While Beyonce was caught lipsyncing at the Presidential Inauguration, first daughters Sasha and Malia Obama were caught in the act — of Snapchat.
As a bystander, watching someone make goofy, unforgiving faces into her phone is almost as awkward as grinding. Is she checking for broccoli remains or trying to look sexy for her boyfriend?
While Snapchat has morphed into a source of narcissistic fun for some, at its inception, many thought it was a means to share our private parts publicly. Snapchat’s primary appeal is its impermanence. After a self-timer, the photo claims to vanish into thin air. No repercussions.
As was soon discovered, it’s all too easy to take a screenshot of the snap. The sender will be notified (thanks?), but the photo is now out of their hands.
Let’s get real, nothing sent is safe.
Just last month, Syracuse was rocked when an incriminating Snapchat of a passed-out undergrad went viral. While we’ve all been warned against sending pictures of ourselves in the buff, what’s more worrisome is that we don’t seem the least bit concerned about forwarding, sharing and further exploiting our peers. Worse, this trend is not bounded by the cybersphere — it’s alive in real time.
A Wharton student who wished to remain anonymous based on the sensitive nature of what she witnessed transcribed a particularly alarming scene at a fraternity party.
As a freshman girl lay barely conscious on the floor, a boy proceeded to dry hump her for a room that was egging him on. Like a crowd mesmerized by a freak show, they didn’t stop until the Wharton girl objected, breaking up the act, admonishing the participants and making sure the girl was okay.
“It was so shocking and repulsive that the room didn’t know what else to do but laugh,” she said calling it a function of “groupthink,” when the desire to conform results in immoral behavior.
We can all do better than play bystander. As a part of the Penn community we have a collective responsibility to end these scenes. “It just takes one person to say something, and when I did, the whole room started reacting in favor of helping the girl,” the Wharton student said.
While we could castigate both the Syracuse student and this freshman for their irresponsible drunkenness, they shouldn’t be exploited as popular gossip or the evening’s entertainment. They can’t be faulted for what happens when they’re no longer conscious.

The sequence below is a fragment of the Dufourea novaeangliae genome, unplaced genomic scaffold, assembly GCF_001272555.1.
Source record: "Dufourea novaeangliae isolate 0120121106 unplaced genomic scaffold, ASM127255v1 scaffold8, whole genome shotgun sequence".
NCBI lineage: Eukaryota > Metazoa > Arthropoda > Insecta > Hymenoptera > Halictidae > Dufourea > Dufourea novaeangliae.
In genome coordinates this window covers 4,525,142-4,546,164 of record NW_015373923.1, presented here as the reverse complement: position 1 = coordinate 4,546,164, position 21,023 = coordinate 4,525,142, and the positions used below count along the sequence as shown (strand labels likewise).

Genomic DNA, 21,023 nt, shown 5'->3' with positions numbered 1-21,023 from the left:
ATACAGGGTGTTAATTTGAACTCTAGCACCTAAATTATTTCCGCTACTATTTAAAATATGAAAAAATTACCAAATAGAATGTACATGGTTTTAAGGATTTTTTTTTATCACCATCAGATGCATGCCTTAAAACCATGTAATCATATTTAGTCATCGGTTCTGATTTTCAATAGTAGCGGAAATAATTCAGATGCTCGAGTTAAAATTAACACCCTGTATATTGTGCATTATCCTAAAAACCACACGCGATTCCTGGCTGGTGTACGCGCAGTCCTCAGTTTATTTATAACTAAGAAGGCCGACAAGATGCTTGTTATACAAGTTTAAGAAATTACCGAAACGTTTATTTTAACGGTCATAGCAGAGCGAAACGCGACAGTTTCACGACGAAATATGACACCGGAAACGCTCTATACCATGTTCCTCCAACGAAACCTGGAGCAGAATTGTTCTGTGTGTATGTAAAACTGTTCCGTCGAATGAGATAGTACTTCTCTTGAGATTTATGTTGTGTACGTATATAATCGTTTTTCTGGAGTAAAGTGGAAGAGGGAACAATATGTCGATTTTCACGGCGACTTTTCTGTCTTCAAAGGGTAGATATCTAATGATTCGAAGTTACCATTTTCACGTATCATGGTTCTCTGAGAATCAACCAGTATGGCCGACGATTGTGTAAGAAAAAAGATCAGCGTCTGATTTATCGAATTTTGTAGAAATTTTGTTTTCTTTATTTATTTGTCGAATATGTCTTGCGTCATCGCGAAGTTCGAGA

The reason we’re so concerned about the rise of this forwarding culture is because it perpetuates real rape culture. The story above is just one case of an endemic trend.
Cinema studies professor Meta Mazaj explained to us that when we come into contact with a forwarded image, we shed its original context and its subjectivity.
We have no empathy towards the image because we have dehumanized and objectified it. We’re increasingly removed from the people inside the pictures. We forget that they’re even real.
As this cyber disrespect becomes the norm, it becomes mirrored in real life as well.
What happened to having a little compassion, a dose of empathy and some self-restraint?
If we know that scandalous photographs can cause permanent damage — especially if the subject is a woman — why are we so nonchalant when it comes to disseminating them?
“Male gaze becomes embodied or institutionalized in the technology, in the forms of surveillance,” Mazaj noted. We’ve assumed a dominant male perspective when we look at and pass along pictures of objectified females.
With just a click of the send button, we make our anonymous contribution to the surge of information — participating, while simultaneously shirking any role in the charade.
And the ease of forwarding pales in comparison to the damage it does — technology has allowed for a lethal combination of speed and staying power.
When you forward a picture of a girl in a compromising moment, you’re furthering the notion of women as laughable, as stupid, as sexual objects. You’re not just hurting this random chick in the picture, you’re hurting the female gender.
Let’s not only be conscious of our own behavior but also of our responsibility to be decent human beings.
Ali Kokot and Hayley Brooks are College juniors from New York, N.Y. and Ft. Lauderdale, F.L. respectively. You can email them at firstname.lastname@example.org or follow them at @haybethbrooks and @alikokot. “Think Twice” appears every Wednesday.
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